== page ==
A teenager has spoken of the moment he thought he needed a new pair of glasses as he suffered double vision — but ended up being diagnosed with a brain tumour.
Nic Vinogradov-Wouters was just 16 when he had problems with his eyesight.
But his life was turned upside-down when he was told that the problems were being caused by a tumour in the middle of his brain.
After an initial prognosis that it was a benign growth, Nic and has family, from Tayport, were given further devastating news soon after when it was revealed to be cancerous.
The schoolboy is now facing a second battle with the disease, after it was also discovered in his spine.
Nic, 18, said: “I had double vision and it just felt weird in general. I thought maybe my prescription had changed and my glasses weren’t strong enough but I was told they were completely fine and that I should get a CT scan.
“The scan showed there was something there, so I had an MRI and that’s when they found the tumour.
“The doctors were saying it was going to be a hard few months of treatment so that I could live many years, so I just stuck with it thanks to help from my friends and family.
“I think I just thought to myself, ‘I have to get through this’.
“I don’t think I really understood what it meant at the time to have a brain tumour. I felt normal and I don’t think it really sunk in until I started going through chemotherapy and the surgeries.”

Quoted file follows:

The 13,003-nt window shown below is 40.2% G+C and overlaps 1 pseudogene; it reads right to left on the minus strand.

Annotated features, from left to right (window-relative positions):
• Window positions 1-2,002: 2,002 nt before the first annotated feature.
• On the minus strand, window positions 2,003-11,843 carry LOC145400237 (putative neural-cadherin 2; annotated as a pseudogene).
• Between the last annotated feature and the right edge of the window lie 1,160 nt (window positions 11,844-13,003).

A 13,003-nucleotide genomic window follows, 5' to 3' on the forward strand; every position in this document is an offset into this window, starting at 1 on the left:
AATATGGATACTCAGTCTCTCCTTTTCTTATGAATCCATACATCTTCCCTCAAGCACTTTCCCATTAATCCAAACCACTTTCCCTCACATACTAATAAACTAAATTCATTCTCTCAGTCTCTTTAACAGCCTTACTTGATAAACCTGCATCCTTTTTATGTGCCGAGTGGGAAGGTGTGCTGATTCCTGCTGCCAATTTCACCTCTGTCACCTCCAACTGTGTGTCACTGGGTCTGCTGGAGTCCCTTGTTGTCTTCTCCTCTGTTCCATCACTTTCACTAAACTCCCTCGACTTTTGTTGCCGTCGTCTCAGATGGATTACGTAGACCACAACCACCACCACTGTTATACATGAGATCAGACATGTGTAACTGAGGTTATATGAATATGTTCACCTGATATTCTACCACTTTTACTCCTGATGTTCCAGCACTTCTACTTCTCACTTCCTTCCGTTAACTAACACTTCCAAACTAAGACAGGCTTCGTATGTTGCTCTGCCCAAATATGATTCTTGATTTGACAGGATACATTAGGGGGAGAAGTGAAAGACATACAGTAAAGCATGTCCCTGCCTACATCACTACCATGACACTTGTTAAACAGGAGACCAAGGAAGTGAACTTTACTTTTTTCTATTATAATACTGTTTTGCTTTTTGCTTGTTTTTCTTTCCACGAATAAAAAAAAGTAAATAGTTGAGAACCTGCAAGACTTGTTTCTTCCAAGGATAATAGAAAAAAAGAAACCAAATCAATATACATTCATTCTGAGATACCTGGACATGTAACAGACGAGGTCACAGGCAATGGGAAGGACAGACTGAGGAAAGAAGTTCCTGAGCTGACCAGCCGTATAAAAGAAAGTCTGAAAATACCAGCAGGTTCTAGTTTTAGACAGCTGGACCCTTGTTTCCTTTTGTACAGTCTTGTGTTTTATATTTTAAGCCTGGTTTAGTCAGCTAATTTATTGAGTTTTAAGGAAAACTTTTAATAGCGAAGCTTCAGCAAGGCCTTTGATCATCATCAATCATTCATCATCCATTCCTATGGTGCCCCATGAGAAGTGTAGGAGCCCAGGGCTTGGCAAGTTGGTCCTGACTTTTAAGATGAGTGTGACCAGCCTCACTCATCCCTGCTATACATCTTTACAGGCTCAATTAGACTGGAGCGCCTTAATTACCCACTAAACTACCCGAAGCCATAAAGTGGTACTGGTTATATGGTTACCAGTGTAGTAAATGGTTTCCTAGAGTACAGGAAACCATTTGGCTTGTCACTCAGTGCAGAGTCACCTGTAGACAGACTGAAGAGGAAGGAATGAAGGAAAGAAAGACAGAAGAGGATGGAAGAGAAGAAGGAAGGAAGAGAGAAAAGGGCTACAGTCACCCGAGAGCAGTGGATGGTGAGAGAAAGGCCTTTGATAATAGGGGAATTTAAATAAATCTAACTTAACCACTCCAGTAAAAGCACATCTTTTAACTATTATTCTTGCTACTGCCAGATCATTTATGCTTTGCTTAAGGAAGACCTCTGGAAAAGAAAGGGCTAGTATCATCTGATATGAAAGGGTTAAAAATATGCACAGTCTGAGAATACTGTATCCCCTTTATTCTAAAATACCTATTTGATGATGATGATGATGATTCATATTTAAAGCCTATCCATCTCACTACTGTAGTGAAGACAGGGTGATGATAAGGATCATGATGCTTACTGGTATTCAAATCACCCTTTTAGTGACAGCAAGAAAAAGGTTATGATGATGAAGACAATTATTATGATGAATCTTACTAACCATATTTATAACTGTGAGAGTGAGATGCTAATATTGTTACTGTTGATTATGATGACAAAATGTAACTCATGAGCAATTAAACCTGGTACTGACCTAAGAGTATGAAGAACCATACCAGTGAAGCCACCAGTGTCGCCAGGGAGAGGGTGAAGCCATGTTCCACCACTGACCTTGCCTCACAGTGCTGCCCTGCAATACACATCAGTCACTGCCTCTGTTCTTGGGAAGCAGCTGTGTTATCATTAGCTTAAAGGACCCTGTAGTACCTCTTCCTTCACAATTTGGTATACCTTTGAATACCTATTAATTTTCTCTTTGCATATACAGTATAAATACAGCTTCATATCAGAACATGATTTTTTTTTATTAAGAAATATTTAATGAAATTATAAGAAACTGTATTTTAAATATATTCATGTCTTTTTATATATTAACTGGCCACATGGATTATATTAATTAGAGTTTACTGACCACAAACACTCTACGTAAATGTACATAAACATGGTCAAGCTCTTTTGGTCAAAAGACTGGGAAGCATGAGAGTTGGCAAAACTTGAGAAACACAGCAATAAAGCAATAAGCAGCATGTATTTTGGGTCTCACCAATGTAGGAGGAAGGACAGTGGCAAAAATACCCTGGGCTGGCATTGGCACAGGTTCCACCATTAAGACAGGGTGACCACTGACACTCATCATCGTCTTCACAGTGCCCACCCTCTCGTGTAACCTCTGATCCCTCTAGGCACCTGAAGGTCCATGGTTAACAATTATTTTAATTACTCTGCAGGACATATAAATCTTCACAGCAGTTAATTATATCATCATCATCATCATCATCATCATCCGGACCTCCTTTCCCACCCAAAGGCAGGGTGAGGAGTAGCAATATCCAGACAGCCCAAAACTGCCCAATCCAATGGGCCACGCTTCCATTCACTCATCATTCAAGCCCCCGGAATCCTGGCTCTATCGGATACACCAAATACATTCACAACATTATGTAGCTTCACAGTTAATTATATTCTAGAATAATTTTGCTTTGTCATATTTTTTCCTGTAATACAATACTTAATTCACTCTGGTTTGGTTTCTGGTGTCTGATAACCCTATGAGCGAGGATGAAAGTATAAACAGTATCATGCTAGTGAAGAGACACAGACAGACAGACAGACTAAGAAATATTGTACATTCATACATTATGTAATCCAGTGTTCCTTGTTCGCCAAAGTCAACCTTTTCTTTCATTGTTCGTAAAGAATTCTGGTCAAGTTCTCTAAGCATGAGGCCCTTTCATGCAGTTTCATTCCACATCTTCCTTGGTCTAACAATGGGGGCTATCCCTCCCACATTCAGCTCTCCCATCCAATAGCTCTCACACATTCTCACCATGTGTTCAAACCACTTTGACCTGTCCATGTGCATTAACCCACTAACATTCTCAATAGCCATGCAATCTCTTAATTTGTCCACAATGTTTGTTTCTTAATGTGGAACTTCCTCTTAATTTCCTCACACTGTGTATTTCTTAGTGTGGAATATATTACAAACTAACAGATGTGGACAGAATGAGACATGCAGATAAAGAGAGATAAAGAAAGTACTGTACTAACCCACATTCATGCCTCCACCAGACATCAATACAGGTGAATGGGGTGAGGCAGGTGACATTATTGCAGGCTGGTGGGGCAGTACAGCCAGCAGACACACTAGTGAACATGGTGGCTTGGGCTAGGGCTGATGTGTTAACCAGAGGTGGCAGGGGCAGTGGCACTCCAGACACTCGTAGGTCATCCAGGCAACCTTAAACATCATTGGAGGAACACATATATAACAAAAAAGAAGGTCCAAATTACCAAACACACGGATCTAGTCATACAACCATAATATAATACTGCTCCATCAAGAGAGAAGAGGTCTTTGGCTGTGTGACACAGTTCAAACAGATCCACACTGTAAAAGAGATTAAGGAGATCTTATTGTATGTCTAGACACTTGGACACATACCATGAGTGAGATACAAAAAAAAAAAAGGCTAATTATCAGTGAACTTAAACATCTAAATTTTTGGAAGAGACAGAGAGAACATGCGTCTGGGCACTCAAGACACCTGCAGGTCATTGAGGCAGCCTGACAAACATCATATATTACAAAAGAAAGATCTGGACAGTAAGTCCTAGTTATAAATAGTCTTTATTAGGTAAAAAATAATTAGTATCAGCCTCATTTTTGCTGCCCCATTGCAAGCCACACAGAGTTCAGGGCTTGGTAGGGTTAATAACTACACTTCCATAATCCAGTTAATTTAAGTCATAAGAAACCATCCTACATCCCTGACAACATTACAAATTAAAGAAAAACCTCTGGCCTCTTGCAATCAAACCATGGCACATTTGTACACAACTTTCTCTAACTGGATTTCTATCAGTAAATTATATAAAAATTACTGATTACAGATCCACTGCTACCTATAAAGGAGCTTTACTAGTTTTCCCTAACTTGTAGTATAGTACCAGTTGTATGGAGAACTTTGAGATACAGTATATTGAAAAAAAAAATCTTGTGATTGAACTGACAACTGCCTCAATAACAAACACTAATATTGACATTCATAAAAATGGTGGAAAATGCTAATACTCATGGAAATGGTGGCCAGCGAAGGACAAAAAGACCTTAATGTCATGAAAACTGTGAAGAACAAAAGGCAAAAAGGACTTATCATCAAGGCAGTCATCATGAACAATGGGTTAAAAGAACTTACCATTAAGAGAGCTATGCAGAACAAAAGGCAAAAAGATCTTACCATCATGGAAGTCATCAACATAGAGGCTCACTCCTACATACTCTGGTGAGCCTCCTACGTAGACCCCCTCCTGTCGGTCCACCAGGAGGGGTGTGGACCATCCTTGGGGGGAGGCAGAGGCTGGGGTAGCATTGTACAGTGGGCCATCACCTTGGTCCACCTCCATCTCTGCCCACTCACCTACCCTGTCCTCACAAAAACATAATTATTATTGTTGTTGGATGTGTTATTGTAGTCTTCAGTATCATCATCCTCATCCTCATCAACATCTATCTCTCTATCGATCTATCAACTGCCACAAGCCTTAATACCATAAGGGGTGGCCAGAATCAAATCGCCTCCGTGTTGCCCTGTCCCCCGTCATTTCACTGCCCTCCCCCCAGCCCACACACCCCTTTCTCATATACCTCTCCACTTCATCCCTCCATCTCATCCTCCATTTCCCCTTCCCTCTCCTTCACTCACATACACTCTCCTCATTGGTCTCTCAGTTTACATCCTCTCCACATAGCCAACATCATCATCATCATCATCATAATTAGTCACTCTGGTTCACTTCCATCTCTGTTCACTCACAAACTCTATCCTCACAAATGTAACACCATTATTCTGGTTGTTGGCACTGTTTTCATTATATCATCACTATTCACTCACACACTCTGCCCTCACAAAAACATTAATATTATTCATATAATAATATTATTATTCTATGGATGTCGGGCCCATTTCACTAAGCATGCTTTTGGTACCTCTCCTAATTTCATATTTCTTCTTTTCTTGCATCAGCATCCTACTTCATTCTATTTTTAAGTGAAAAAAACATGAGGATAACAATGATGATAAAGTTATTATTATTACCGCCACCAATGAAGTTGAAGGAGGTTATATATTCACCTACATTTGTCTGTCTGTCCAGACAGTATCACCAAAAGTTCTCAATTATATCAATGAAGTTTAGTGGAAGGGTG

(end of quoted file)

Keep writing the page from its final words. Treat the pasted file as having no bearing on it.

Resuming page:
After the diagnosis in February last year, the family started what they called “a long journey”, which consisted of eight months’ worth of various chemotherapy and radiotherapy treatments and numerous visits to hospitals in Dundee, Edinburgh and Liverpool.
Nic and his family even had to travel to Florida last October for him to undergo proton beam therapy to try to eliminate the tumour. It was thought the cancer had disappeared and Nic was able to go back to Dundee High to resume his studies. But another bombshell arrived just two months later.
Nic’s mum, Pat Wouters, 59, said: “On December 27, we had a phone call. It was the radiologist and he said they had seen little dots on Nic’s spine on a scan.”
Further examinations showed they were cancerous and chemotherapy would be required again. Nic again had to stop his studies but he said it was this point that he felt he had to stand up and raise awareness about cancer.
He set up a fundraising page for Tayside Children with Cancer and Leukaemia, the Brain Tumour Charity, and CLIC Sargent, which has already raised £5,500.
Nic said: “The first time I went for the treatment back in 2015, I kept really quiet and didn’t do anything but when I relapsed, I wanted to do something — I wanted to give something back, make people more aware and raise money for the charities that helped me.”
The spots on Nic’s spine have disappeared and he hopes to now recover fully. Pat added: “We’re so proud. He has been exceptional and has never complained. But we also want to say how magnificent the healthcare system is in Britain. The treatment has been exceptional.”